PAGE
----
Prescribing Qualifications In Addition To UGC's Minimum Qualification For Teaching Posts To ‘Uplift Education Quality’ Constitutional: Kerala High Court
The Kerala High Court recently upheld the constitutional validity of Section 45A of the Kerala University of Fisheries and Ocean Studies Act, 2010 (KUFOS Act) on the ground that the qualifications for teaching posts prescribed in addition to the UGC Regulations is for uplifting the quality of education.A single bench of Justice Sathish Ninan was considering a plea challenging the...
The Kerala High Court recently upheld the constitutional validity of Section 45A of the Kerala University of Fisheries and Ocean Studies Act, 2010 (KUFOS Act) on the ground that the qualifications for teaching posts prescribed in addition to the UGC Regulations is for uplifting the quality of education.
A single bench of Justice Sathish Ninan was considering a plea challenging the constitutional validity of Section 45A of the KUFOS Act on the ground that it was repugnant to the qualifications prescribed by the University Grants Commission (UGC) Regulations. The petitioners also challenged the employment notification issued by the Kerala University Of Fisheries And Ocean Studies for filling up posts prescribing the above qualifications.
The qualification prescribed under Section 45(3) of the KUFOS Act is that the fisheries faculty must have a graduate degree in Fisheries Science approved by the Indian Council of Agricultural Research (ICAR) and a postgraduate degree in the specific Fisheries subject concerned and other qualifications as mandated by the ICAR. The petitioners pointed out that Regulation 4.1 of the UGC Regulations on Minimum Qualifications for Appointment of Teachers and Other Academic Staff in Universities and Colleges and Measures for the Maintenance of Standards in Higher Education, 2018 (UGC Regulations) prescribes only a master's degree with 55% marks in the relevant subject from an Indian University as qualification for the post of Assistant Professor.
The petitioners argued that the UGC regulations would prevail over the State enactment in case of any repugnancy and since the qualification prescribed in Section 45A is in conflict with the UGC Regulations it is unconstitutional and liable to be struck down.
Under entry 25 in List III and entry 14 and 21 in List II to the Seventh Schedule of the Constitution, the State has the power to enact the KUFOS Act. However, the UGC Act is a parliamentary legislation deriving its power from entry 66 in List I. UGC Regulations referred above were made in light of Section 26 of the UGC Act that enables the Commission to make regulations prescribing qualifications for appointment of teaching staff. The petitioners contended that the Regulations made by the UGC under Section 26 of the UGC Act are to be treated as parliamentary legislations and hence in case of any conflict with any State laws, the UGC Regulations should prevail.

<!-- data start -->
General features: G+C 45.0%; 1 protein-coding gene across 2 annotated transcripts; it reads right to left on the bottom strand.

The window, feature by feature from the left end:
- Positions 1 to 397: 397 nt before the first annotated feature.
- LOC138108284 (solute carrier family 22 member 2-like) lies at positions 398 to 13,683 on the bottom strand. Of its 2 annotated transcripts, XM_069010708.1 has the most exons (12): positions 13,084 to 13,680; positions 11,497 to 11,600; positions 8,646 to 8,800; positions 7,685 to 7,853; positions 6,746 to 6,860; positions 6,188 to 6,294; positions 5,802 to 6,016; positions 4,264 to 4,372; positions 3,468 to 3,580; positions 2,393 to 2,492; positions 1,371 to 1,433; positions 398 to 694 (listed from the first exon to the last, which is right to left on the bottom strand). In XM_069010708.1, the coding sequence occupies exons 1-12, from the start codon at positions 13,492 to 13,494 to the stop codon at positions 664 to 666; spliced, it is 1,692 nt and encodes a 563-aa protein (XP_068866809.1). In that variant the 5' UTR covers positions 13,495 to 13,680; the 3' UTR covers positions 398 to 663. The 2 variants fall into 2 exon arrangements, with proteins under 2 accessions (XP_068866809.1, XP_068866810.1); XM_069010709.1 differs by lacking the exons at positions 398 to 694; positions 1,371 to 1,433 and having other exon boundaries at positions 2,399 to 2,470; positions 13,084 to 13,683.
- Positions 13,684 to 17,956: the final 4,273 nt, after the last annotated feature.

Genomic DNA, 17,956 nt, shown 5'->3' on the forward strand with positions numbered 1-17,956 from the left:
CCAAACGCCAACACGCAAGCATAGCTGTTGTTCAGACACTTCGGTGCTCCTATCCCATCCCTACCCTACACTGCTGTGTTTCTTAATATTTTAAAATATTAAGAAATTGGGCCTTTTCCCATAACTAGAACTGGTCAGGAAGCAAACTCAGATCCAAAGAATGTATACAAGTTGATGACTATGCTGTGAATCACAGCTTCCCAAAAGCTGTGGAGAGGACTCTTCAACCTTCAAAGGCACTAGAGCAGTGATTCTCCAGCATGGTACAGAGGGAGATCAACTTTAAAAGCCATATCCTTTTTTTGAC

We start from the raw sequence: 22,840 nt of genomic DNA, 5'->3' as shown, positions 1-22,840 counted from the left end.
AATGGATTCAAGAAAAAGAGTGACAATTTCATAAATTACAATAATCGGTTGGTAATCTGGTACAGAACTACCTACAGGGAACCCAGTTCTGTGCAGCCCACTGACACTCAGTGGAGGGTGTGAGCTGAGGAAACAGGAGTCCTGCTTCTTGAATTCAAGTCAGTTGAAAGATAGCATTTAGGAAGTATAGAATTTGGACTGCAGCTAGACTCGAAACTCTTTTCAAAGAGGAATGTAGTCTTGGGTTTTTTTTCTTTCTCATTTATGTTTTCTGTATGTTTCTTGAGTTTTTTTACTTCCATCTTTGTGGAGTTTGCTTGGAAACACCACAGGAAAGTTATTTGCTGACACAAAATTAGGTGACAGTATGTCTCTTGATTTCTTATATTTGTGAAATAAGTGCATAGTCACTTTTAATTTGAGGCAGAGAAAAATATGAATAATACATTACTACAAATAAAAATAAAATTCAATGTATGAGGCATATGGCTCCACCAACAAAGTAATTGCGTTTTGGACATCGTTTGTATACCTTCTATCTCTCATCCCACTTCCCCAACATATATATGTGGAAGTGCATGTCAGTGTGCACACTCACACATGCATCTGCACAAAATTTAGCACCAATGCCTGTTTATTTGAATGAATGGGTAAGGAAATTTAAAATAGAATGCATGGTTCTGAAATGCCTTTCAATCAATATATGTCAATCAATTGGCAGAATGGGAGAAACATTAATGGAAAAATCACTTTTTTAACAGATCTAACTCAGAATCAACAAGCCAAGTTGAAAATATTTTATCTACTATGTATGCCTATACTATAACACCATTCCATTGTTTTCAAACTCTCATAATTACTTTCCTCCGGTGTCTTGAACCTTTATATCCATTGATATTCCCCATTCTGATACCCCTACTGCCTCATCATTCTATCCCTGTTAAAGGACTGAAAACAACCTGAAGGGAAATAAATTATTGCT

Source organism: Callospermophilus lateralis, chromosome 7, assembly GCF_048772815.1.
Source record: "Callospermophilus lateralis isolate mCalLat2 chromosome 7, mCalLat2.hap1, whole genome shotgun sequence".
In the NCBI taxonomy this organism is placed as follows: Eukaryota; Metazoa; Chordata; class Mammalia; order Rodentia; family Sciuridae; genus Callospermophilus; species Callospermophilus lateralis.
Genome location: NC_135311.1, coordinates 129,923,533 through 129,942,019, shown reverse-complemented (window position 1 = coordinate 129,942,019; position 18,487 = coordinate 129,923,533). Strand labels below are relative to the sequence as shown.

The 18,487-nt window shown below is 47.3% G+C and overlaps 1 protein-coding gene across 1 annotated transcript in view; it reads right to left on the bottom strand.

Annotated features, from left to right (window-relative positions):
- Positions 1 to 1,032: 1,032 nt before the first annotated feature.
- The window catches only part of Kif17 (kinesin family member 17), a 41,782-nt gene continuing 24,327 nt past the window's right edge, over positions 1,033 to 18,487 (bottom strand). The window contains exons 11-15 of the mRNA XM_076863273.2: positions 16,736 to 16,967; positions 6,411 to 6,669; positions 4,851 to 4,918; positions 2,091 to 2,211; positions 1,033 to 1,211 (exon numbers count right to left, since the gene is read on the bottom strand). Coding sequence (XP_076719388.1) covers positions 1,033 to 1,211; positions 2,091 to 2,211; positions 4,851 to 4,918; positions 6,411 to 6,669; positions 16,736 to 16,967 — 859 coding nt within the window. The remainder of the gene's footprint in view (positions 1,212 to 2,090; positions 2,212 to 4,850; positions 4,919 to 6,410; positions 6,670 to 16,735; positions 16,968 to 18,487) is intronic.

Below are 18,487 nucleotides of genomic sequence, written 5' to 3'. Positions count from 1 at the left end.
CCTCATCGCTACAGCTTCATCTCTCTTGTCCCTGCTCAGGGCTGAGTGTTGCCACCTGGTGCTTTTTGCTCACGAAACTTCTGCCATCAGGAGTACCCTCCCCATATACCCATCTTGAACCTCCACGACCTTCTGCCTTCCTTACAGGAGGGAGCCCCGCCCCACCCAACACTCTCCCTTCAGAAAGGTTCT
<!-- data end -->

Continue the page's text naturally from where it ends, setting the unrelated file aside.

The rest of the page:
The respondents did not disagree with the contention of the petitioners that in case of a dispute, the UGC regulation will prevail. However, it was their contention that the UGC regulation referred above only prescribes a minimum qualification for appointment. Prescribing qualifications in addition to the qualifications set by UGC does not violate the regulations, the respondents argued.
The court agreed with the contention of petitioners that the State Law cannot be repugnant to parliamentary legislation. However, the court was of the view that in this case there was no repugnancy, in the qualifications prescribed. Requiring BFSc degree over BSC degree and MFSc degree over MSc degree was justified for selecting faculty for Fisheries Science, the court observed.
“Since knowledge is to be imparted to the students of BFSc course, State deemed it appropriate that the teachers who impart knowledge should possess the degree in Fisheries Science and Post Graduate degree in the fisheries subject concerned. It can only be understood to be the prescription of a higher qualification to uplift the quality of education. It does not do away with the minimum qualification of “Masters Degree” as prescribed under Ext.P1 UGC regulations. Therefore, the challenge against the provision on the ground of repugnancy, fails.”
The petitioners also challenged Section 45A of the KUFSO Act on the ground that it requires the degree in Fishery Science to be approved by the Indian Council of Agricultural Research. The petitioners submitted that the ICAR issued a public notice stating that it does not provide approval for any course and hence such a requirement is impossible to comply with.
The court did not agree with this contention of the petitioners either, as it observed that the public notice referred by the petitioners only states that the ICAR does not give any “recognition” or “affiliation” to any University or any course offered by the University. The court also referred to the handbook of Vice Chancellors published by the UGC where the ICAR has been categorized as a regulatory council.
In light of the above the court refused to strike down Section 45A of the KUFOS Act or set aside the employment notification issued by the Kerala University Of Fisheries And Ocean Studies.
Case Title: Dr. Usha V. Parameswaran and Others V State of Kerala and Others
Citation: 2023 LiveLaw (Ker) 150